If the sight of people obsessively using mobile devices everywhere you go isn’t enough to convince you, back-to- back three-month studies conducted by comScore, Inc. now show increases in nearly all types of mobile activity, from communicating to gaming. Moreover, the report—the result of surveying more than 30,000 mobile phone users—identified a few key trends in the kinds of devices and platforms US mobile subscribers prefer.
First, let’s take a look at the technology side. When compared to March, April and May of this year, the three following months ending in August found Samsung holding steady as the number one handset manufacturer, with more than one-quarter of American users. LG held onto second place, but dropped nearly a full percent (from 19.1 to 18.2 percent), while the number of users for third-ranked Apple rose from 15.0 to 17.1 percent. Motorola and HTC rounded out the top five OEMs at slightly more than 11 and 6 percent respectively.
Smartphone ownership grew 6 percent between the study that ended in May and the one that wrapped up in August. Google Android clearly dominates the field as far as the most-used smartphone platform, with more than half the total market share. Apple, however, gained the most ground over the same time period, increasing its share of the smartphone platform market by 2.4 percent, and it is now used by more than one-third of all smartphone owners. RIM, Microsoft and Symbian all saw decreases in this category during the same time frame.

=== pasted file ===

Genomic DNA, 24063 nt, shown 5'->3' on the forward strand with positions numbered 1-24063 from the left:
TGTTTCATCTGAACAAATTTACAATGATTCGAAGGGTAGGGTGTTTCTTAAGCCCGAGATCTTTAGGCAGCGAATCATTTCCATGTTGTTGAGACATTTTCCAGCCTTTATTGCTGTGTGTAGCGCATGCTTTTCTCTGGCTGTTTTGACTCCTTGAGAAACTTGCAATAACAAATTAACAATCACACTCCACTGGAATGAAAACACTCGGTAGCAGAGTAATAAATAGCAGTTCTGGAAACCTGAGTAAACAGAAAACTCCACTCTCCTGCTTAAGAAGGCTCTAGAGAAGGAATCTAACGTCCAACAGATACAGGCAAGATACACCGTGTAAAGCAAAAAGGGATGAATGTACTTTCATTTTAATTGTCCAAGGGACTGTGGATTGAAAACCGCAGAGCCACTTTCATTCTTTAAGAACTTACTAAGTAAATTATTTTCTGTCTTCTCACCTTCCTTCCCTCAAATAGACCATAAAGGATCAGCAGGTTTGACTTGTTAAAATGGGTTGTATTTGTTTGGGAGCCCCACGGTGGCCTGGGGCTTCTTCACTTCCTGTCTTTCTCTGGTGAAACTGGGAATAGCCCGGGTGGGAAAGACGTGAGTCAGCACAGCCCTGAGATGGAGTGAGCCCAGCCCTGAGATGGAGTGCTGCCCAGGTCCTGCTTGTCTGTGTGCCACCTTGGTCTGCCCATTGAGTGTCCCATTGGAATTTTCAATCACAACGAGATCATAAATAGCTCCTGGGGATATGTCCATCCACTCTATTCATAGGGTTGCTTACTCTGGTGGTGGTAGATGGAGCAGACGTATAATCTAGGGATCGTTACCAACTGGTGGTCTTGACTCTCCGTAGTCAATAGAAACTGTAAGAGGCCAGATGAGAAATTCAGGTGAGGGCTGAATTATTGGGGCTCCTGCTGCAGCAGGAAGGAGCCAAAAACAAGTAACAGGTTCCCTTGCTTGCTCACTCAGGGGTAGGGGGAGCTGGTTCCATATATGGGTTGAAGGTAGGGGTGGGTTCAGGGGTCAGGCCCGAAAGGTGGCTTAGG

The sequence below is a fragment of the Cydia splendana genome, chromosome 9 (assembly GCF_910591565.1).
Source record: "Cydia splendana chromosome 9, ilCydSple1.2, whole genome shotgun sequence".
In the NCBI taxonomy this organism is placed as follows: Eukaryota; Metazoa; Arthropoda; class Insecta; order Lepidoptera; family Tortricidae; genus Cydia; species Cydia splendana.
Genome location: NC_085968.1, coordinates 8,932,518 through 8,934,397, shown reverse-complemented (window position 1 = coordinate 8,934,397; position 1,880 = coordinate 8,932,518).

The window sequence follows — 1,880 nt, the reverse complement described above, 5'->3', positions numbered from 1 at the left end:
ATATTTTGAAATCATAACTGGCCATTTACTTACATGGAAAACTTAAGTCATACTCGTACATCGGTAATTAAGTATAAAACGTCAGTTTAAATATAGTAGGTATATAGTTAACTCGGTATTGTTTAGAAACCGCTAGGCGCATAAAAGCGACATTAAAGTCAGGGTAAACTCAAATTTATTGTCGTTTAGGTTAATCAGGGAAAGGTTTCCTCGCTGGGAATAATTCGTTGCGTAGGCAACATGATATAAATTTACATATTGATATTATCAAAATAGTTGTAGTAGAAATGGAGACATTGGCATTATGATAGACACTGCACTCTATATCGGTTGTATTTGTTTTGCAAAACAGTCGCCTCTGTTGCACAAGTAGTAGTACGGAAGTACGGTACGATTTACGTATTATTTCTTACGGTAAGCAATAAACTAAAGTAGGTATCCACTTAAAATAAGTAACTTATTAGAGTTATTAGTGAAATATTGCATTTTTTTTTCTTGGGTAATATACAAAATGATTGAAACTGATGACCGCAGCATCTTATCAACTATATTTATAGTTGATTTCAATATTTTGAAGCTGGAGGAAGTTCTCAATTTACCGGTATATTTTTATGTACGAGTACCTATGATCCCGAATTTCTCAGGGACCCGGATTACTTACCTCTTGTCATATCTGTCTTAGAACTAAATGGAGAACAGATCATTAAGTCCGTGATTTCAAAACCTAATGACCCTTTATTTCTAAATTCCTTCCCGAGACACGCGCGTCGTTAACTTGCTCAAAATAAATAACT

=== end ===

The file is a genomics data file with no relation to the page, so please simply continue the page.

comScore’s study also revealed what people are using their mobile devices for:
- More than three-quarters of those surveyed have sent text messages with their phones, a percentage that remained stable between the first three month study and the second.
- One-third of respondents have used their phones to play games –another finding that remained virtually unchanged since the prior report.
- The percent of people who listen to music on their phones grew somewhat, from 27.0 to 28.3 percent.
- The percentage of people who accessed social media or blogs via their phones also grew, by 1.6 percent, to 38.3 percent of all respondents.
Perhaps most significant of all, more than half of all mobile phone subscribers used their phones to access their browser or download an app. Furthermore, the percentages of people using these functions increased between the first and second studies by more than 2 percent—a compelling number when you consider overall smartphone ownership is also on the rise.
Reports like this one are more proof that mobile is now a critical component of the marketing mix. Of course, technology and innovation will continue to reshape the way we interact with consumers, but ultimately, we’re headed toward multi-channel convergence with mobile devices as the linchpin.